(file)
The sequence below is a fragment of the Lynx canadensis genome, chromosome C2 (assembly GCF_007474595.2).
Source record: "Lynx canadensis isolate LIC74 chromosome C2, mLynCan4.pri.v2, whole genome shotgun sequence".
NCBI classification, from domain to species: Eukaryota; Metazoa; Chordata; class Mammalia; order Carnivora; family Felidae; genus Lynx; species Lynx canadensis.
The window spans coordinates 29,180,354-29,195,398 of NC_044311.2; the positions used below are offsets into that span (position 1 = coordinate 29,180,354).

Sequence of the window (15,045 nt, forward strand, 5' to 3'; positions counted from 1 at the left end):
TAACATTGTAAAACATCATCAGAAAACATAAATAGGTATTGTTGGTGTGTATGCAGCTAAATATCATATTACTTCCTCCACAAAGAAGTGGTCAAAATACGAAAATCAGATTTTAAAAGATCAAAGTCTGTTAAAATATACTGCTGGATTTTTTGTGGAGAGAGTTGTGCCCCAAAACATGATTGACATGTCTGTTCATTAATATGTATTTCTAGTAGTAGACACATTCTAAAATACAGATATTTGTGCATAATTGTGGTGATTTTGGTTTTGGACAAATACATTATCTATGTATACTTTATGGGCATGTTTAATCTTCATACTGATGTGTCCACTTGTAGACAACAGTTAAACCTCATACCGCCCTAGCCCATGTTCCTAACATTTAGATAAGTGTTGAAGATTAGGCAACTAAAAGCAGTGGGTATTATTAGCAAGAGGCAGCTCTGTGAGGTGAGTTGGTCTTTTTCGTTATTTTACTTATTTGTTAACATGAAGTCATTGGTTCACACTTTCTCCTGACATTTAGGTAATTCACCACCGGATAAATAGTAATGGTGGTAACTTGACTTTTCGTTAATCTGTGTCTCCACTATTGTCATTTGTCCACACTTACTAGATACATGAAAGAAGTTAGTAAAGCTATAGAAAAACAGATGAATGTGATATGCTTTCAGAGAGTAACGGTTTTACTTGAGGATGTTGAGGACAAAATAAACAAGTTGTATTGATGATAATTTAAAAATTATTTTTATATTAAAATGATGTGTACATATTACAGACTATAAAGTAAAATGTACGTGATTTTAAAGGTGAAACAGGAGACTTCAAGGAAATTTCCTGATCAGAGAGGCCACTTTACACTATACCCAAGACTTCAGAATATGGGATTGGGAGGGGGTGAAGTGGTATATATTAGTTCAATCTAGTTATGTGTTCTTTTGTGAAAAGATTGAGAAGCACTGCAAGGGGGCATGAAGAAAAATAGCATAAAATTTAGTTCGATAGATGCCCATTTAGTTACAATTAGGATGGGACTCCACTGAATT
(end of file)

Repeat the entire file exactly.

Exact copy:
The sequence below is a fragment of the Lynx canadensis genome, chromosome C2 (assembly GCF_007474595.2).
Source record: "Lynx canadensis isolate LIC74 chromosome C2, mLynCan4.pri.v2, whole genome shotgun sequence".
NCBI classification, from domain to species: Eukaryota; Metazoa; Chordata; class Mammalia; order Carnivora; family Felidae; genus Lynx; species Lynx canadensis.
The window spans coordinates 29,180,354-29,195,398 of NC_044311.2; the positions used below are offsets into that span (position 1 = coordinate 29,180,354).

Sequence of the window (15,045 nt, forward strand, 5' to 3'; positions counted from 1 at the left end):
TAACATTGTAAAACATCATCAGAAAACATAAATAGGTATTGTTGGTGTGTATGCAGCTAAATATCATATTACTTCCTCCACAAAGAAGTGGTCAAAATACGAAAATCAGATTTTAAAAGATCAAAGTCTGTTAAAATATACTGCTGGATTTTTTGTGGAGAGAGTTGTGCCCCAAAACATGATTGACATGTCTGTTCATTAATATGTATTTCTAGTAGTAGACACATTCTAAAATACAGATATTTGTGCATAATTGTGGTGATTTTGGTTTTGGACAAATACATTATCTATGTATACTTTATGGGCATGTTTAATCTTCATACTGATGTGTCCACTTGTAGACAACAGTTAAACCTCATACCGCCCTAGCCCATGTTCCTAACATTTAGATAAGTGTTGAAGATTAGGCAACTAAAAGCAGTGGGTATTATTAGCAAGAGGCAGCTCTGTGAGGTGAGTTGGTCTTTTTCGTTATTTTACTTATTTGTTAACATGAAGTCATTGGTTCACACTTTCTCCTGACATTTAGGTAATTCACCACCGGATAAATAGTAATGGTGGTAACTTGACTTTTCGTTAATCTGTGTCTCCACTATTGTCATTTGTCCACACTTACTAGATACATGAAAGAAGTTAGTAAAGCTATAGAAAAACAGATGAATGTGATATGCTTTCAGAGAGTAACGGTTTTACTTGAGGATGTTGAGGACAAAATAAACAAGTTGTATTGATGATAATTTAAAAATTATTTTTATATTAAAATGATGTGTACATATTACAGACTATAAAGTAAAATGTACGTGATTTTAAAGGTGAAACAGGAGACTTCAAGGAAATTTCCTGATCAGAGAGGCCACTTTACACTATACCCAAGACTTCAGAATATGGGATTGGGAGGGGGTGAAGTGGTATATATTAGTTCAATCTAGTTATGTGTTCTTTTGTGAAAAGATTGAGAAGCACTGCAAGGGGGCATGAAGAAAAATAGCATAAAATTTAGTTCGATAGATGCCCATTTAGTTACAATTAGGATGGGACTCCACTGAATT